Recently, I celebrated a ‘big’ birthday, so family and friends extended the celebrations appropriately. I returned home from one outing with girlfriends and proudly displayed my bright orange latte mug. Painted across the front is: “BFF: Brilliant, Fun-Loving Friend”. My 13-year-old daughter piped up, “Do you really consider yourself fun-loving?” Ouch.
Curled into circles, some bouncing toddlers on their hips, mothers dot the school parking lot at pickup time, laughing and talking together. I wave hello to a mom I met at a meet-and-greet the week before. She looks past me and continues with her conversation. I wonder, Does she recognize me? Maybe not. We’ve only met once. Or maybe she didn’t see me. Feeling awkward and vaguely rejected, I retreat to a spot near the school entrance and wait for my son to emerge.
No doubt, it’s scary being a parent in today’s high-tech, competitive and often violent world. “We hear stories of abductions and kids getting harmed physically and sexually,” says psychotherapist Mari Jo Rapini. “We feel a need to protect our children.” Long gone are the carefree days like when Rapini grew up in a small town, prior to cell phones, the Internet and the idea that something catastrophic could happen if she was off her parents’ radar screen. There was no feeling that if she wasn’t constantly busy with piano or soccer, she would fall behind. “My parents saw their role as providing a secure home life, plenty of sleep, good food and help with homework,” says Rapini.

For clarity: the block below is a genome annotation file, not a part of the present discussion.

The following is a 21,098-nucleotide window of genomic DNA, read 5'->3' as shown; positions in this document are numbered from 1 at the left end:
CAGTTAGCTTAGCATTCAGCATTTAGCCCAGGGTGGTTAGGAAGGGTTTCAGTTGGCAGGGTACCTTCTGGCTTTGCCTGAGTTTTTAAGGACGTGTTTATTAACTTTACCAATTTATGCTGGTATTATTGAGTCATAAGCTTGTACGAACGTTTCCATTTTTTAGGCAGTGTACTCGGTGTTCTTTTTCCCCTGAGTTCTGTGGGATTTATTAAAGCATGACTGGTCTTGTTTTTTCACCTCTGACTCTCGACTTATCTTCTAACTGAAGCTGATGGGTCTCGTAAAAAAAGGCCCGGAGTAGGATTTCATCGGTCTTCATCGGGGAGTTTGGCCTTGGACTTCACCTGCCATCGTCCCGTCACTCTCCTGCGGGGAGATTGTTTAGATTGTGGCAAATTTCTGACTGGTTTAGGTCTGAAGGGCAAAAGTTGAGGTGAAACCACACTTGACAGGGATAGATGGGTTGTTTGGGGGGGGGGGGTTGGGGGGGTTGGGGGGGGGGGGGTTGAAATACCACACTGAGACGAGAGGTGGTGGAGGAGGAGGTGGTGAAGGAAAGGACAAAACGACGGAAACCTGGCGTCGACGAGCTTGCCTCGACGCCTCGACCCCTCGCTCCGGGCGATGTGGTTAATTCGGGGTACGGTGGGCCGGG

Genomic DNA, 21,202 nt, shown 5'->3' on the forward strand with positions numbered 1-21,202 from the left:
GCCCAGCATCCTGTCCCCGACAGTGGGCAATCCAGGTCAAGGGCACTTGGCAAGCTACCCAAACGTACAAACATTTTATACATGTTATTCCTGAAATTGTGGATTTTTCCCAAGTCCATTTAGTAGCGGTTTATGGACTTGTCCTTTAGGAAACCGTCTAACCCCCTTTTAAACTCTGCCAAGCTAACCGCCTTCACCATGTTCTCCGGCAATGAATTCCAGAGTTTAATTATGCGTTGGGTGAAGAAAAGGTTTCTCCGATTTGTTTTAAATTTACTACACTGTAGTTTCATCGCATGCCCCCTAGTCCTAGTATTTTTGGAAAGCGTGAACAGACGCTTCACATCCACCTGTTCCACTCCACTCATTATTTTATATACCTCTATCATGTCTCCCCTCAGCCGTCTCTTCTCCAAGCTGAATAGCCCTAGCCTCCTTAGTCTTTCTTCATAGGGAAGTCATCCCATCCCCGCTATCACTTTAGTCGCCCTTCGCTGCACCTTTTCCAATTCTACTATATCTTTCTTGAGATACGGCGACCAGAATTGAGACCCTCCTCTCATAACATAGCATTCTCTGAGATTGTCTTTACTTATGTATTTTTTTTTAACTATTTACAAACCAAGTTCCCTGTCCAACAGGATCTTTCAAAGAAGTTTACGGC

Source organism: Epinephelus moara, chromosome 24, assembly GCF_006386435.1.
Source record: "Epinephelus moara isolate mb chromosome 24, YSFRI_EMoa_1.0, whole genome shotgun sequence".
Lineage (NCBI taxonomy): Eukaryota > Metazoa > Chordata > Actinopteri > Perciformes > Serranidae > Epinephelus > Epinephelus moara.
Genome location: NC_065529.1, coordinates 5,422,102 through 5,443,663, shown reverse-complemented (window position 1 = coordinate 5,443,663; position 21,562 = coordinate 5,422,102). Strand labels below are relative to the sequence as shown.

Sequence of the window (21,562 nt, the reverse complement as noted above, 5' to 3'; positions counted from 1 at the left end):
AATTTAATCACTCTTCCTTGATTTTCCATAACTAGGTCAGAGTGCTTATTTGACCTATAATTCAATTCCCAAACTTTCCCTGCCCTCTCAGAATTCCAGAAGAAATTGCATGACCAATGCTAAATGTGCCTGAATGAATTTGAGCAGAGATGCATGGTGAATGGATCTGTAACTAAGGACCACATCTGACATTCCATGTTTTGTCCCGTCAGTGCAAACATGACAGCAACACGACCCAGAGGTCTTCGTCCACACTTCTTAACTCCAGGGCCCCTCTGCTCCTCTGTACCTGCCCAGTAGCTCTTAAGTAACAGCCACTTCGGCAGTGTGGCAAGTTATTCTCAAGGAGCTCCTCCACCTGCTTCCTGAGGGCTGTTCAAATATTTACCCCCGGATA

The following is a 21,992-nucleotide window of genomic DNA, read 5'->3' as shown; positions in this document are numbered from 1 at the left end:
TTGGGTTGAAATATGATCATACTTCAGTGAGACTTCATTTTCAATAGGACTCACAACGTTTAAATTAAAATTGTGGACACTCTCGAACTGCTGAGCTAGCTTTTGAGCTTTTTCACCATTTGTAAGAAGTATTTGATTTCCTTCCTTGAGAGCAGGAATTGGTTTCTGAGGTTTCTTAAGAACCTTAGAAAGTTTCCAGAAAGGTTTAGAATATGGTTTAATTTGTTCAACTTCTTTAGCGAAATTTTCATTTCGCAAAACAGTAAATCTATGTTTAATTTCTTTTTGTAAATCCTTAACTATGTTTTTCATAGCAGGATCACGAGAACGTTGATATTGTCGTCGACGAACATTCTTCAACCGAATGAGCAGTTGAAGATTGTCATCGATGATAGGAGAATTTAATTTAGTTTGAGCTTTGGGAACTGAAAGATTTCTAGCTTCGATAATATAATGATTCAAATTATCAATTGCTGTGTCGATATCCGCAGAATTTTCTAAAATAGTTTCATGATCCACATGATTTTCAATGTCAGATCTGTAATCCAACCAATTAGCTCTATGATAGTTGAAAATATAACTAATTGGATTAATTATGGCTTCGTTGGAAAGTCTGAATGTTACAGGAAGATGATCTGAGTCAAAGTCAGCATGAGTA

In desperation, I entrusted my car keys to an approachable onlooker, offering a quick explanation before bolting through traffic on foot. It was a holiday and a beautiful morning for a parade. As daughters of a firefighter, my sisters and I always had a great love of parades – we wax nostalgic over privileged seating in the cab of the fire trucks, smiling, waving and sometimes throwing candy to onlookers. (Regulations later prohibited anyone but firefighters from riding in the cabs of the trucks.) This particular morning, however, my father lay dying at Hospice. With the parade route blocking my sole access to him, I barely noticed everyone’s smiling faces. I cannot recall ever feeling so hindered.
Calgary’s Child Magazine © 2017 Calgary’s Child